Warren seals GT World Challenge Esports Asia title | FOS Future Lab

26th September 2021
Andrew Evans

Australia’s Dayne Warren has maintained his 100 per cent winning record in the GT World Challenge Esports Asia to secure the title with a round to spare.

Warren started this week’s sprint race at Spa from pole position, putting his Bentley two-tenths ahead of Dillan Tan’s Ferrari – his third pole from the four races so far.

It didn’t take long for Warren to stamp his authority on the race and drag away from Tan behind – despite Tan not really being under any pressure himself. Third-place starter Philippa Boquida saw her race end on lap three as the McLaren 720S swapped ends through Eau Rouge, in one of several early race incidents that impacted a chunk of the field. However Warren remained unaffected and stretched his advantage to nine seconds by the mid-race pit stop window. Tan stayed out, taking the lead in the process, but his late stop made no impression on Warren’s lead.

Thanks to incidents and penalties, defending champion Andika Rama Maulana became the only driver who could stop Warren from taking the title, but rather than closing the gap he fell victim to Ryan Duong in the Lexus RC F to slip to fourth after the pit stops.

With four wins from four, Warren takes the championship title without even needing to race in the final round at Suzuka next month. Maulana remains second overall, with Tan in third – separated by 15 points, though more than 50 behind Warren.

By contrast, the European championship looks set to go down to the wire, after Nils Naujoks took his first win of the season in the seventh round at Nürburgring.

Naujoks had qualified on the second row alongside James Baldwin, who’d won the last two successive races to establish a firm challenge to David Tonizza’s championship lead. However on the run down to turn one, Naujoks was able to send the big BMW M6 past both of the front-row Aston Martins – Bastian Richter and Tobias Gronewald – to take the lead.

Tonizza meanwhile had a torrid first turn, just as he had in the endurance round last time out. The Italian driver ended up being blocked by slow-running cars, dropping him outside of the top ten, and a further contact on the following lap saw him fall back into a lowly 30th.

Naujoks couldn’t pull away from Richter, or Baldwin just behind, though the top three were gapping Niklas Houben in the Audi R8 until the start of the pit window. Richter blinked first, with the rest of the top six all waiting until the very last seconds to dive down pit road. The undercut was enough to allow Baldwin and Houben past, and Richter had to scrap with Mateusz Tyszkiewicz to even keep fourth.

Despite never being more than half a second behind, Baldwin simply wasn’t able to find a way past Naujoks, with the BMW’s long legs pulling away on anything even close to a straight. That meant the British driver had to settle for second, leaving him six points behind the non-scoring Tonizza in the championship, 114 to 108. Houben scored a debut podium, barely six-tenths behind the lead duo.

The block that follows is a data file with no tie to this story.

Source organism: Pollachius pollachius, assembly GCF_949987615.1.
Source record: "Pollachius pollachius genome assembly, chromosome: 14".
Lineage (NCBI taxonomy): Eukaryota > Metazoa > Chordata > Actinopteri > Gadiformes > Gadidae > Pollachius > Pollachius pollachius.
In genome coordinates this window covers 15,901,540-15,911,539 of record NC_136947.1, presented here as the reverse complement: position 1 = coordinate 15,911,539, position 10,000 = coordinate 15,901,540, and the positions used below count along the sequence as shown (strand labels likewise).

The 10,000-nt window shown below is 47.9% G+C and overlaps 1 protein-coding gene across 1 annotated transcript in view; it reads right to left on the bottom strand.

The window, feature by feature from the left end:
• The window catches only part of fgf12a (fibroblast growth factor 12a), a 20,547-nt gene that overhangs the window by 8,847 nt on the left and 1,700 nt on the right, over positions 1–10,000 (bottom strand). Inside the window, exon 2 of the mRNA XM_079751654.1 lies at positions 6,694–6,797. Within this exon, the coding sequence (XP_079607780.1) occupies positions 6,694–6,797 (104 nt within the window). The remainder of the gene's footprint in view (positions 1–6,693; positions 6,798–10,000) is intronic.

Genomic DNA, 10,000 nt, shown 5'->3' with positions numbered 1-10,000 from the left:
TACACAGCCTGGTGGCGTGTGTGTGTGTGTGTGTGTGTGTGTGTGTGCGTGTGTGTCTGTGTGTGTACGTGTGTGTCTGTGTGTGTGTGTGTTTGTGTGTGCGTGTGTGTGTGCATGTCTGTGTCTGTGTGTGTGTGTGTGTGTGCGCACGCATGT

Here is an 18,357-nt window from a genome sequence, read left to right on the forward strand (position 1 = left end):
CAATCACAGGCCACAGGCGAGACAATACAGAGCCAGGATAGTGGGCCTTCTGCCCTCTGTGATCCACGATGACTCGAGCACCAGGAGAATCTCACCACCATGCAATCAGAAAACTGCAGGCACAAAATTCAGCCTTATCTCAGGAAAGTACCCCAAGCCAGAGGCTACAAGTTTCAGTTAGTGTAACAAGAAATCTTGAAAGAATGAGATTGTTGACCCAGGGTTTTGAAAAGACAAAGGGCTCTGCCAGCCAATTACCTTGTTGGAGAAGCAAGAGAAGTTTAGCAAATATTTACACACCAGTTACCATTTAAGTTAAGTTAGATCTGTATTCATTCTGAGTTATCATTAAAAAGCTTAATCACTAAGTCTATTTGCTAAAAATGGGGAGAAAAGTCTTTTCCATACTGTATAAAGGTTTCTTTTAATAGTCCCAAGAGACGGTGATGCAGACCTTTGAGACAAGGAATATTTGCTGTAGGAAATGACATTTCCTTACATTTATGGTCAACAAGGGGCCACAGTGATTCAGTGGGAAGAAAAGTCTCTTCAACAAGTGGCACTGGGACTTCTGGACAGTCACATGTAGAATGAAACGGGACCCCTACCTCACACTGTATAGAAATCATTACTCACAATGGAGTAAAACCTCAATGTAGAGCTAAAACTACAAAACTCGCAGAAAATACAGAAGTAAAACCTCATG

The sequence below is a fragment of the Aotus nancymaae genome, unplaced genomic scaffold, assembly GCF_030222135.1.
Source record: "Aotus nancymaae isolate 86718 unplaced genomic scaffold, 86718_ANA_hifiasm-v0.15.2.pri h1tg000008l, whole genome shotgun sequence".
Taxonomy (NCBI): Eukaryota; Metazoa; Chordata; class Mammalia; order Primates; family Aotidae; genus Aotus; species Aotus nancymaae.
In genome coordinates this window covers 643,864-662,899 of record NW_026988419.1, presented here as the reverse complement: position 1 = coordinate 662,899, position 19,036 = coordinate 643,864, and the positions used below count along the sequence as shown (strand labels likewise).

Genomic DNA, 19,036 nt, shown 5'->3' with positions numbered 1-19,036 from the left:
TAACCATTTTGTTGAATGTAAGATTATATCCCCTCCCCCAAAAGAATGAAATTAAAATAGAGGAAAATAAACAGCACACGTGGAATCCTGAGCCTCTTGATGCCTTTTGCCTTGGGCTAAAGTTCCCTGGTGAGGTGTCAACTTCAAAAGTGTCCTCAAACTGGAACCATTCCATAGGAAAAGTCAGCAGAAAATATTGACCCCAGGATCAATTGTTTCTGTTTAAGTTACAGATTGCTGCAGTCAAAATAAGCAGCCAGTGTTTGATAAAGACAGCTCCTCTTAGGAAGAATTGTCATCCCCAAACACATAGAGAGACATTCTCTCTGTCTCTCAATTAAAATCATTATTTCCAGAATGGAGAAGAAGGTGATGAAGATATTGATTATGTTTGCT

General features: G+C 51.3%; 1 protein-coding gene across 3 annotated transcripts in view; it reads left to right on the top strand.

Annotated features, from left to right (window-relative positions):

There’s three rounds remaining in this year’s series, and it looks to be going to either Baldwin or Tonizza, with neither Kevin Siggy (DNF) or Josh Rogers (did not take part) scoring this time round.

The HPD JAS Pro America team of Nicolas Hillebrand, Josh Staffin, and Karl Wittmer won the first round of the GT World Challenge Americas Endurance Series, the Bathurst 12 Hours, having started fourth on the grid.

Qualifying saw a remarkable result, with the three PPR Esports cars taking the top three positions and two of them – the Blue car qualified by Luke Whitehead and the Purple car of Harry Spiers – setting identical laps of 2m 0.411s to share the front row.

That was however just about all the team had to be happy about. Spiers and Marco Macri swapped spots during lap one and then, on only lap two of the race, race leader Whitehead lost the back end all by himself on the exit of McPhillamy Park.

With nowhere to go, Macri ploughed right into the side of the stricken Mercedes, allowing Hillebrand – who’d passed Spiers into Quarry – to slip his NSX into the lead. Spiers also ended up sideswiping his team-mates and had to take to the escape road at Skyline, allowing Tinko van der Velde past in the McLaren.

Despite how early the incident was, it essentially decided the race. The HPD team never relinquished the lead, and the SideMax x Blackhawk McLaren of van der Velde, Sam Cairns, and Chris Severt would come home in second, half a minute back. The PPR Blue team would eventually finish on the lead lap, but in fourth place, behind the Crowdstrike Mercedes, and the last car to do so.

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